It’s the middle of summer, and the temperature has been reaching almost 100 degrees. But as carbon emissions continue to rise, the planet is only going to keep getting hotter. With many attempts to prevent climate disaster being blocked or repealed, it seems what needs to be changed is not just how we treat individual corporations, but the way the economy and the system as a whole function.
A New York Times analysis of the policy changes under the current Trump Administration reveals that 83 different regulations have been rolled back or are in the process of being rolled back, with 22 of them being related to air pollution. This is during a time when levels of carbon dioxide in the air are at “unprecedented levels” according to a study by the American Association for the Advancement of Science. According to Erika Spanger-Siegfried, a lead climate analyst at the Union of Concerned Scientists, temperatures by 2050 could reach levels that “[make] it difficult for human bodies to cool themselves and could be deadly.”
To pin this problem solely on the Trump administration, however, would be false. An article by researchers from both the U.S. and China published in Nature reveals that more than half of future carbon emissions are expected to come from China, the U.S, and the European Union, the three highest predicted sources of emissions. Although China is the highest by a large margin, expected to emit 41% of the carbon, the US and EU are expected to make up 9% and 7% respectively, which is still a large amount. Climate change is a global problem, but the ones responsible are a few wealthy industrial nations.
Yet despite some of the wealthiest countries being the main causes of climate change, the ones that are being hit hardest by it are those that are less fortunate. According to a study by researchers at Stanford University in California, the wealth gap between the richest and poorest countries is 25% higher than it would be without climate change. Not only are the choices that the U.S, Europe, and China are making going to cause disaster for their citizens in a few decades, those choices are also disastrous for the most vulnerable countries right now.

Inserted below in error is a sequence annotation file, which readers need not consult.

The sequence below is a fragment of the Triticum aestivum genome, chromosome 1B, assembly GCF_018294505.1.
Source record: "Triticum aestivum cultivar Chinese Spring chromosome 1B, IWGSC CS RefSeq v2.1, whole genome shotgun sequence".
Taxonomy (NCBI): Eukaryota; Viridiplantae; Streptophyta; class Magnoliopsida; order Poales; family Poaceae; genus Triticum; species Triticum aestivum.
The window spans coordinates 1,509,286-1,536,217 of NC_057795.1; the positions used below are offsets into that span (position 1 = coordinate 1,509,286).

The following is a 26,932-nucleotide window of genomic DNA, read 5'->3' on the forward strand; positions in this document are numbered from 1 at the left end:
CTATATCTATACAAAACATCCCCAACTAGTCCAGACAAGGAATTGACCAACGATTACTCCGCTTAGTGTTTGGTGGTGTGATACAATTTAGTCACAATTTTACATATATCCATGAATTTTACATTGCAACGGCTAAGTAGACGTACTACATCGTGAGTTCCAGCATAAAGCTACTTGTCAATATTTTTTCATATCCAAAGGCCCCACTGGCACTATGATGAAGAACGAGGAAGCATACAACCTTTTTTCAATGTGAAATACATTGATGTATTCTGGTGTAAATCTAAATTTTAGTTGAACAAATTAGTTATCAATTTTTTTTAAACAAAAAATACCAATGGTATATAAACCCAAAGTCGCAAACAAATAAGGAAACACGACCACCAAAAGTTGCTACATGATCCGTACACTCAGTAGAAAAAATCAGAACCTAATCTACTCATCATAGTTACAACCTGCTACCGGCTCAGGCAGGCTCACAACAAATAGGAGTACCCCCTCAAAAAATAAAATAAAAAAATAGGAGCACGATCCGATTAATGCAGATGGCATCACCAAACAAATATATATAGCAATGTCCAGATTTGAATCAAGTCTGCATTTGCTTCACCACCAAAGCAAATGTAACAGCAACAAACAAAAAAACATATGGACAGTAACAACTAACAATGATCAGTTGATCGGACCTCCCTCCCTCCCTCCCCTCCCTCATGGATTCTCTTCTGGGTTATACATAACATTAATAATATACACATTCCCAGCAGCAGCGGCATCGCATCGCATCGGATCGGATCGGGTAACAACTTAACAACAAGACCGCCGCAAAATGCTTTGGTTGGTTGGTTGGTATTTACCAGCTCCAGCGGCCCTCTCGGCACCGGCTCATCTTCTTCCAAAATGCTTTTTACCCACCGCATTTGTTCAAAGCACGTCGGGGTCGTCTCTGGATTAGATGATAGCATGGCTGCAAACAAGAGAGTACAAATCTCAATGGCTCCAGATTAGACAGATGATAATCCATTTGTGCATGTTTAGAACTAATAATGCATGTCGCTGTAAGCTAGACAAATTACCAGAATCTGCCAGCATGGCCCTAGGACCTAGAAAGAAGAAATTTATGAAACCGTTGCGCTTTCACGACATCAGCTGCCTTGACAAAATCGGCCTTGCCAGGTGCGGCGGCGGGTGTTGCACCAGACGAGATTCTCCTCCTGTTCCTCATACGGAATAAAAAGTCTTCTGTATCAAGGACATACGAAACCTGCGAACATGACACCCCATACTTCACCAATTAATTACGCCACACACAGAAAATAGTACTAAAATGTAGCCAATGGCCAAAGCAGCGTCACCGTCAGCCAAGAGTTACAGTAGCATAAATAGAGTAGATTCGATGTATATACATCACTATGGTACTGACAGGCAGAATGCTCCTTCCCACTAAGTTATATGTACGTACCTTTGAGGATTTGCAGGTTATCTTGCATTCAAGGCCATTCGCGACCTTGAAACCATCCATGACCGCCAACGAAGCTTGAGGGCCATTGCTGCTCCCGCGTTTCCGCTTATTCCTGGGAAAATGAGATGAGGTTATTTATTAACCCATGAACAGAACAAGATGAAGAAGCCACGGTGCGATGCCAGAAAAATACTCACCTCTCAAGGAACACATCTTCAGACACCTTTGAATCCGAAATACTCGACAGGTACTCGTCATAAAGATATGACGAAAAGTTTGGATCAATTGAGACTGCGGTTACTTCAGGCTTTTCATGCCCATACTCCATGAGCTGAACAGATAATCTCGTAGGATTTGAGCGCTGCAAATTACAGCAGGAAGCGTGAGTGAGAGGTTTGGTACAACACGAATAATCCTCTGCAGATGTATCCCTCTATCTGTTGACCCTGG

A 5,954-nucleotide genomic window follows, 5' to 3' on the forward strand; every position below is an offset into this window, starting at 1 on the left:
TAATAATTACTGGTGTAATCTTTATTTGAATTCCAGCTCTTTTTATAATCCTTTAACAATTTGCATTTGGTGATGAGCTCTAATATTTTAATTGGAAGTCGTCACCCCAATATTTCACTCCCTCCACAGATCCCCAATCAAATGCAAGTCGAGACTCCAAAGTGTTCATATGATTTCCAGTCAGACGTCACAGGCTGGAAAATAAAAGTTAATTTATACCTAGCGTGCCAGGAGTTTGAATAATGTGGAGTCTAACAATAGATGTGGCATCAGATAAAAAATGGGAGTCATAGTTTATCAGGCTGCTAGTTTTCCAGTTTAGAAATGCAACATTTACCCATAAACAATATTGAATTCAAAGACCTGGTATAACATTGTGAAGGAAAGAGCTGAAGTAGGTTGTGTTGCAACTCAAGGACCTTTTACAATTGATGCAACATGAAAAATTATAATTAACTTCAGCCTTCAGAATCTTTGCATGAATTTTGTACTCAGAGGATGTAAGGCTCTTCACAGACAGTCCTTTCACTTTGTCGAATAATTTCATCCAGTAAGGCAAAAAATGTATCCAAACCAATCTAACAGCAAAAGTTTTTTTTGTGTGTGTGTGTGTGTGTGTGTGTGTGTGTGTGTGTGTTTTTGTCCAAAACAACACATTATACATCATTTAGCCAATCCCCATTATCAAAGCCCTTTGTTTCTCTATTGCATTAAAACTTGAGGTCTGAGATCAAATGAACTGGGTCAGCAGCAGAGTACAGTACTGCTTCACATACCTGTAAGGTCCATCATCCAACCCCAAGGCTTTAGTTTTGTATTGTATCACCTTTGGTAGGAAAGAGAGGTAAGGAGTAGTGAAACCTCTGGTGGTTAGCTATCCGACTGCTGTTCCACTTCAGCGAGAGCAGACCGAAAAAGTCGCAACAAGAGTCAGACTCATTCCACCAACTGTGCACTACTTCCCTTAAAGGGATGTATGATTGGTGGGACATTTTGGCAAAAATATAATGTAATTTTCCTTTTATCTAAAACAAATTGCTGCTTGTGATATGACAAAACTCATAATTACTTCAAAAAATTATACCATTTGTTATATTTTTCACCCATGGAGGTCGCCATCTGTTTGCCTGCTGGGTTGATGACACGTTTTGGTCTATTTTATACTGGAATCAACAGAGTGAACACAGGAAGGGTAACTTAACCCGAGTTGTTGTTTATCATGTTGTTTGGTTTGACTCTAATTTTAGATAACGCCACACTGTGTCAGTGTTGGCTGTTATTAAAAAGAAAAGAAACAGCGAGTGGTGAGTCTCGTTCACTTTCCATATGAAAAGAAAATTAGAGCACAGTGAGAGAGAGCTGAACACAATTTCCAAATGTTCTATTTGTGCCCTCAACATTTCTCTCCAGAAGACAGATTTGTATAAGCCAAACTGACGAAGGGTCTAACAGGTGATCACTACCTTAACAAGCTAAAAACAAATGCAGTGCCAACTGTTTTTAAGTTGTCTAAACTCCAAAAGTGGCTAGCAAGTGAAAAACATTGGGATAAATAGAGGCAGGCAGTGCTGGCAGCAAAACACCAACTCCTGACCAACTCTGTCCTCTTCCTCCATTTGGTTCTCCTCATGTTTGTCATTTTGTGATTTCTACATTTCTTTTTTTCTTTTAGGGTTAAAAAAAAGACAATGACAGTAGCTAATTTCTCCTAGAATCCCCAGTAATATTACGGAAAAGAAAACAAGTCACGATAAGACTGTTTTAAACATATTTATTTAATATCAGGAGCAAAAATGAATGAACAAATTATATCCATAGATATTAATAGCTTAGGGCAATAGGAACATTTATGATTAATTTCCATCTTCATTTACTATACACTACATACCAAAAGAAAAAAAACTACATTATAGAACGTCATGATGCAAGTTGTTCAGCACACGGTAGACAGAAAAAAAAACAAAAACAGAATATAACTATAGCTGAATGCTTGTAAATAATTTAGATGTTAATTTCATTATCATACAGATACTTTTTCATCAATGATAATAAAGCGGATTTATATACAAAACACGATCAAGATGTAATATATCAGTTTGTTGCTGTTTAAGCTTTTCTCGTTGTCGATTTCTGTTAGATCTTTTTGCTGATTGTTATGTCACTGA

So why is climate change still an issue? Why do we have a government that is reversing policies that would prevent climate change? The answer to these questions, it seems, is money. Think Tanks such as the Competitive Enterprise Institute, which spends a large number of its resources on promoting climate change denial, receive funding from a variety of wealthy corporations.
The CEI is funded not only by the Charles Koch Institute and the American Fuel and Petrochemicals Manufacturers, which are known for lobbying against the regulation of fossil fuels, but also by larger companies such as Google, Microsoft, and Amazon, according to the New York Times. This is because the CEI, as an Amazon spokeswoman said, “will help advance policy objectives aligned with [Amazon’s] interests.”
The reason these corporations fund the same organizations as fossil fuel lobbyists is that despite how much Amazon or Google may claim to oppose the fossil fuel industry, they both have the same top priority: promoting a pro-corporation, anti-regulation agenda. In the case of the CEI, their beliefs, aside from man-made climate change not being an issue, include opposing a $15 minimum wage and wanting to repeal antitrust laws, both of which are in the interests of large companies that probably would become trusts if they were legally allowed to. They may sign a declaration in support of global climate agreements, but they will still be naturally allied with the AFPM, as will nearly every for-profit corporation.
The fossil fuel companies themselves also have far too much influence. In Oklahoma, a state agency funded mainly by oil companies creates classroom materials and teacher training, according to the Washington Post. The goal of these classroom materials is, to downplay climate change and promote the usage of oil.
We cannot trust corporations to solve climate change for us. A permanent end to rising temperatures and carbon dioxide levels requires a permanent end to, or at least a drastic reduction of, the fossil fuel industry and our usage of fossil fuels. If we are acknowledging and tackling the threat that the fossil fuel industry poses, then we also need to acknowledge that in this struggle, corporations are an obstacle.
A system that promotes corporate interests and enables companies to be as powerful as Microsoft or Google, and that enables oil companies to have power even in our classrooms is not a system that will let us solve climate change. It is a system that promotes and perpetuates climate change, causing the summers to get hotter, the poorer countries to get poorer, and the time we have left before our planet becomes unlivable shorter.